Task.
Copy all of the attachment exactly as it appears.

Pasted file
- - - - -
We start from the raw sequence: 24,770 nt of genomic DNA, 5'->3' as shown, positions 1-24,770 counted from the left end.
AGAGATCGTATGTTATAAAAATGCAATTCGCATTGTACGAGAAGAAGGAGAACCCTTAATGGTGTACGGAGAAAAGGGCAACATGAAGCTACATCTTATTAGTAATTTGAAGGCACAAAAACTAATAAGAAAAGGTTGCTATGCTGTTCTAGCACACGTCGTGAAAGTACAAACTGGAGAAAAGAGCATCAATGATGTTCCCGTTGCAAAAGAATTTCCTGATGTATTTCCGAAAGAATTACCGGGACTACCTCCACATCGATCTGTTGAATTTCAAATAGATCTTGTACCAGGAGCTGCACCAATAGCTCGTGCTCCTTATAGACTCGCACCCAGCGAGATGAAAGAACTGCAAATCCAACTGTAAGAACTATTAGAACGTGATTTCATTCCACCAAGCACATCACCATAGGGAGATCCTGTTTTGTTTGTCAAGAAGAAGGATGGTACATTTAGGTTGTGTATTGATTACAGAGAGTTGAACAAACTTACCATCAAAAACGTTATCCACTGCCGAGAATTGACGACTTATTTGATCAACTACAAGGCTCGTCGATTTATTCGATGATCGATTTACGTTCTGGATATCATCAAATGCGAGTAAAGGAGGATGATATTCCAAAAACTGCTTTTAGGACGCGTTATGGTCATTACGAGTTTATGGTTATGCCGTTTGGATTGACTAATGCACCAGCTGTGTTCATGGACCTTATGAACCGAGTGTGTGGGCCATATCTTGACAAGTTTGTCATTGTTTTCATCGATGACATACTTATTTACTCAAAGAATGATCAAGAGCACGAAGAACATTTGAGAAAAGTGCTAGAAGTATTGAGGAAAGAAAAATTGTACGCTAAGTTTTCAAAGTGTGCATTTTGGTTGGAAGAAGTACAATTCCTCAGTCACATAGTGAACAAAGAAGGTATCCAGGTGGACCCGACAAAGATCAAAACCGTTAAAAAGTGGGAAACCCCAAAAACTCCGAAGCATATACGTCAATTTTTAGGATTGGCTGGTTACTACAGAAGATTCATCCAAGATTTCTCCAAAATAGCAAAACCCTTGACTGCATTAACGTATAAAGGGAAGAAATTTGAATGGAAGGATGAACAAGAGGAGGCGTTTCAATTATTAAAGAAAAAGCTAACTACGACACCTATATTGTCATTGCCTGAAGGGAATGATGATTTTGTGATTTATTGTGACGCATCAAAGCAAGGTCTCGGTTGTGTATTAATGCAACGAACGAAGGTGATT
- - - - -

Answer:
We start from the raw sequence: 24,770 nt of genomic DNA, 5'->3' as shown, positions 1-24,770 counted from the left end.
AGAGATCGTATGTTATAAAAATGCAATTCGCATTGTACGAGAAGAAGGAGAACCCTTAATGGTGTACGGAGAAAAGGGCAACATGAAGCTACATCTTATTAGTAATTTGAAGGCACAAAAACTAATAAGAAAAGGTTGCTATGCTGTTCTAGCACACGTCGTGAAAGTACAAACTGGAGAAAAGAGCATCAATGATGTTCCCGTTGCAAAAGAATTTCCTGATGTATTTCCGAAAGAATTACCGGGACTACCTCCACATCGATCTGTTGAATTTCAAATAGATCTTGTACCAGGAGCTGCACCAATAGCTCGTGCTCCTTATAGACTCGCACCCAGCGAGATGAAAGAACTGCAAATCCAACTGTAAGAACTATTAGAACGTGATTTCATTCCACCAAGCACATCACCATAGGGAGATCCTGTTTTGTTTGTCAAGAAGAAGGATGGTACATTTAGGTTGTGTATTGATTACAGAGAGTTGAACAAACTTACCATCAAAAACGTTATCCACTGCCGAGAATTGACGACTTATTTGATCAACTACAAGGCTCGTCGATTTATTCGATGATCGATTTACGTTCTGGATATCATCAAATGCGAGTAAAGGAGGATGATATTCCAAAAACTGCTTTTAGGACGCGTTATGGTCATTACGAGTTTATGGTTATGCCGTTTGGATTGACTAATGCACCAGCTGTGTTCATGGACCTTATGAACCGAGTGTGTGGGCCATATCTTGACAAGTTTGTCATTGTTTTCATCGATGACATACTTATTTACTCAAAGAATGATCAAGAGCACGAAGAACATTTGAGAAAAGTGCTAGAAGTATTGAGGAAAGAAAAATTGTACGCTAAGTTTTCAAAGTGTGCATTTTGGTTGGAAGAAGTACAATTCCTCAGTCACATAGTGAACAAAGAAGGTATCCAGGTGGACCCGACAAAGATCAAAACCGTTAAAAAGTGGGAAACCCCAAAAACTCCGAAGCATATACGTCAATTTTTAGGATTGGCTGGTTACTACAGAAGATTCATCCAAGATTTCTCCAAAATAGCAAAACCCTTGACTGCATTAACGTATAAAGGGAAGAAATTTGAATGGAAGGATGAACAAGAGGAGGCGTTTCAATTATTAAAGAAAAAGCTAACTACGACACCTATATTGTCATTGCCTGAAGGGAATGATGATTTTGTGATTTATTGTGACGCATCAAAGCAAGGTCTCGGTTGTGTATTAATGCAACGAACGAAGGTGATT